The improvement project is driven from HQ where Dr Csató has prioritised internal data collection within a culture of quality monitoring, and introduced the technology to support it. His enthusiasm for new solutions and quality improvement is shared by the medical director, Dr György Pápai who is in charge of a continuous performance auditing process that is aided by digital data collection.
“Innovation is embedded in the DNA of the organisation,” Dr Csató told tech magazine The Medical Futurist in a 2020 interview. “An immense level of innovation is experienced in smart healthcare solutions nowadays.”
The operation of OMSZ generates huge amounts of data that, by using smart algorithms, can be used to predict for example the statistical possibility of accidents in specific locations, or help with capacity planning.
Unlike the radio technology from his student days, under Dr Csató’s leadership every OMSZ ambulance is equipped with a tablet where every case is recorded in a centrally standardised form. Measuring performance against EMS awards criteria has lead to amendments with specific relevance for stroke patients, such as “patient medication” and “last seen normal” being added as mandatory fields.
On-scene-time delays are routinely analysed with feedback provided to regional directors and station chiefs, and performance failures are filtered by the central unit where they trigger analysis, feedback, discussion and corrective actions that include training.
The elearnings that form part of the mandatory EMS training programme have been updated to include stroke, and regional managers receive support from Angels to provide stroke-specific training for dispatch, nurses and paramedics. Angels-facilitated monthly quality meetings where both hospitals and EMS are present have created another important feedback channel, with improved communication ultimately paying dividends in all emergencies, not only stroke.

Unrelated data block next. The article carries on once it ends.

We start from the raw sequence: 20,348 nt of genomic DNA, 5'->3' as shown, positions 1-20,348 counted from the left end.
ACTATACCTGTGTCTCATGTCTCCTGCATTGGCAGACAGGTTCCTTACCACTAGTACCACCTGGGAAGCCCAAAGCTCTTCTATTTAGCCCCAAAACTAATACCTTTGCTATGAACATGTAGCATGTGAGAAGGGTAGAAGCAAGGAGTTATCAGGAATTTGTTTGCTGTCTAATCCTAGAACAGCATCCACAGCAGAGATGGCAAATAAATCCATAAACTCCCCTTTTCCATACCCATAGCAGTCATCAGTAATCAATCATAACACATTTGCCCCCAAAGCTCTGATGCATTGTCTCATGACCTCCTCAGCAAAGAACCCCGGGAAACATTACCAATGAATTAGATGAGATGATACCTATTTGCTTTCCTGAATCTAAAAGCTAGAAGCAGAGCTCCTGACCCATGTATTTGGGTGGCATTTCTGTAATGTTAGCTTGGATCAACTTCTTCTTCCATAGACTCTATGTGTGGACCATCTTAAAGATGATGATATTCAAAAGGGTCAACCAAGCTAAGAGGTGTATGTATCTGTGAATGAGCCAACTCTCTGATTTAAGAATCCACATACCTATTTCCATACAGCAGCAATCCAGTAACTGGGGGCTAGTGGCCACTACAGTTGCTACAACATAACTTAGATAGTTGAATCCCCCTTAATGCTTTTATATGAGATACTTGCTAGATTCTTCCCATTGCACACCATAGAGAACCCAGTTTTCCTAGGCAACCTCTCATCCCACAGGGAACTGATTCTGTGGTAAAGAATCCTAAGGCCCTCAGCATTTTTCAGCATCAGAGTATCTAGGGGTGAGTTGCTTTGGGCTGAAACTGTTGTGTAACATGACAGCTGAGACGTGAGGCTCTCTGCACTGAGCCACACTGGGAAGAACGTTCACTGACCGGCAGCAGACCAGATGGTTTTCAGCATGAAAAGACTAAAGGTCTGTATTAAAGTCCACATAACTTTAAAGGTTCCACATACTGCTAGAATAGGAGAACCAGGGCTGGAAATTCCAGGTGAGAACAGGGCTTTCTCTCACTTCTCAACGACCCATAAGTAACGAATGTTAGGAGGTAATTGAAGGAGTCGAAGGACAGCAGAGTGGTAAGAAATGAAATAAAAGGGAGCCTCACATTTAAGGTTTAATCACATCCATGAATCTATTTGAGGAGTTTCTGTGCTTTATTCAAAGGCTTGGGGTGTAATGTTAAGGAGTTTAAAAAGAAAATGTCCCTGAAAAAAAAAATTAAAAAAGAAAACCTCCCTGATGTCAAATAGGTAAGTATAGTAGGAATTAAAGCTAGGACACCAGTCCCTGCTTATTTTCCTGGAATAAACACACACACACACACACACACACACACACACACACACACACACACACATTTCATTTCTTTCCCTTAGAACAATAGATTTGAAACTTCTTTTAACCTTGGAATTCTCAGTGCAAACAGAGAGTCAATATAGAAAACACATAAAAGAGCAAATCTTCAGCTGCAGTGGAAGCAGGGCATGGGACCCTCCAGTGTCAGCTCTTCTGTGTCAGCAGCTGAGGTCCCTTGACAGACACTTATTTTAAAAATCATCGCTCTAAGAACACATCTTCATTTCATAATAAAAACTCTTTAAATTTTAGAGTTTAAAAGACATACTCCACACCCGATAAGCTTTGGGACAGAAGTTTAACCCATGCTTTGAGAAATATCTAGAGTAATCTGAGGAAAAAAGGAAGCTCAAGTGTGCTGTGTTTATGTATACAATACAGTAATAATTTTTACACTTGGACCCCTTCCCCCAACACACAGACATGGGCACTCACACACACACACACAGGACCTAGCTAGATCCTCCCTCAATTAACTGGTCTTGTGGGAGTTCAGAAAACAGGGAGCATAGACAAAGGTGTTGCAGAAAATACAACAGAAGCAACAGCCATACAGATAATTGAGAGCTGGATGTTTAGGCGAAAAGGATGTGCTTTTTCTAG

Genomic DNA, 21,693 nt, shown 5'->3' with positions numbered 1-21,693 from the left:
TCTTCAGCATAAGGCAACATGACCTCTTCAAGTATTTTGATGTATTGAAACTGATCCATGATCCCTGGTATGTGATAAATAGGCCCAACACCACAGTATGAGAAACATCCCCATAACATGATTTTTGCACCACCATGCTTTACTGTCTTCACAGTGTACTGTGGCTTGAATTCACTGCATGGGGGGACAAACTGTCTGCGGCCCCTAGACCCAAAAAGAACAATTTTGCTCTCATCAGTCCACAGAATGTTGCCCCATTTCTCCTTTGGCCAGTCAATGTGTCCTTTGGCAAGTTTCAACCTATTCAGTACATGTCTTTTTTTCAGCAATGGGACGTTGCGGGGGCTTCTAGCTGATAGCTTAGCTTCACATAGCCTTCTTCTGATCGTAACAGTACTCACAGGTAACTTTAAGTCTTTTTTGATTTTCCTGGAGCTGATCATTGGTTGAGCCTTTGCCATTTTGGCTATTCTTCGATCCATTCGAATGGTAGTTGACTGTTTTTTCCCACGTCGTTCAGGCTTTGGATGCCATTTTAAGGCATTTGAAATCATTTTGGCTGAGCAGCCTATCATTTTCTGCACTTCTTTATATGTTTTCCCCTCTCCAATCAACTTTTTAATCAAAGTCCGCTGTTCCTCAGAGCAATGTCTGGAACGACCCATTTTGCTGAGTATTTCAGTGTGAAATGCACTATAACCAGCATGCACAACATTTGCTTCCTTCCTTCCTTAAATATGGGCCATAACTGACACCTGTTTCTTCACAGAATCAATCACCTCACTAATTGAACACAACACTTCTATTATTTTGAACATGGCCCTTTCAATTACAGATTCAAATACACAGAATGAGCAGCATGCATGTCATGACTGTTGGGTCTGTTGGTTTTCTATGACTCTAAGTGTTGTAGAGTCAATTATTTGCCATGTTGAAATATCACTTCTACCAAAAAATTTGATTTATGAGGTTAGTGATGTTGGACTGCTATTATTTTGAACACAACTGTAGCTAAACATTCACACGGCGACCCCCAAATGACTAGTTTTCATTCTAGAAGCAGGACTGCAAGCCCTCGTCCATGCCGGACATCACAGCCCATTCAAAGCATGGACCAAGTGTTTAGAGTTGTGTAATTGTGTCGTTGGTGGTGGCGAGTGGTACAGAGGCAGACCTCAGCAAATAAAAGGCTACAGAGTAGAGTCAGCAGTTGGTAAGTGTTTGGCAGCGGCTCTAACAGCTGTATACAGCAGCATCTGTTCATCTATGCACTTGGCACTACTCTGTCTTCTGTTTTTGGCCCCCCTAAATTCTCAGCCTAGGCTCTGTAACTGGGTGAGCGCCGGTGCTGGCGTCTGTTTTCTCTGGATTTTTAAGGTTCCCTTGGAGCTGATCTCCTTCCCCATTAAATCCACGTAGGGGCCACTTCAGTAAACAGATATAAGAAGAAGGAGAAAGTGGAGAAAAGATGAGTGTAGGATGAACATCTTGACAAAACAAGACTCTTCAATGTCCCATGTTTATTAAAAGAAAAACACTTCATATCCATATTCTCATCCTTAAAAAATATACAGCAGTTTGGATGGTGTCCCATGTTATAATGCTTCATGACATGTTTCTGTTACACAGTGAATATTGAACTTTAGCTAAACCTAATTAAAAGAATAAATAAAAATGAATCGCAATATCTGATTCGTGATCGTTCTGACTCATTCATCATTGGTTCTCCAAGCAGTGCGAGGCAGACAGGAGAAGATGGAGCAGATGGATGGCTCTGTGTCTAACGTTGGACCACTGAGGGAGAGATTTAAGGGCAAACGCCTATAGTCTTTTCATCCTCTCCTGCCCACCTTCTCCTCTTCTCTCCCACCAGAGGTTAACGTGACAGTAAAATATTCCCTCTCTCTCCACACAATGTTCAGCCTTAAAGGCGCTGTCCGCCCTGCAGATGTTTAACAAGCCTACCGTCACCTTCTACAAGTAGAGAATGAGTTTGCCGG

Stories that inspire
That the EMS Angels Awards have helped identify systemic and local deficiencies, is also the view of Ferenc Toldi, an ambulance officer with the OMSZ for 30 years. It may even have introduced a spirit of friendly competition.
Ferenc says, “Last year’s awards, or in some cases the lack of any award, boosted regions to take action and to correct the issues revealed during the Angels quality monitoring programme. One region, the Southern Great Plain Region, proved to be an example as they won a diamond award last year, and others took inspiration from their story.”
Data collection was ultimately what turned gold into diamonds, Ferenc says. “Ongoing data collection from the whole system and close monitoring of all performance indicators have been key. Also, involving regional directors and coordinators as champions in their region was crucial, as they were determined to resolve any issue based on our own and Angels’ performance indicators.
“The more data we have, and the more thoroughly and precisely we analyse this data, the more valuable the feedback. We can find the gaps in the system, and we apply these findings when we create the next protocol set.
“As in other fields of life, analysis and synthesis of data lead to spectacular improvement.”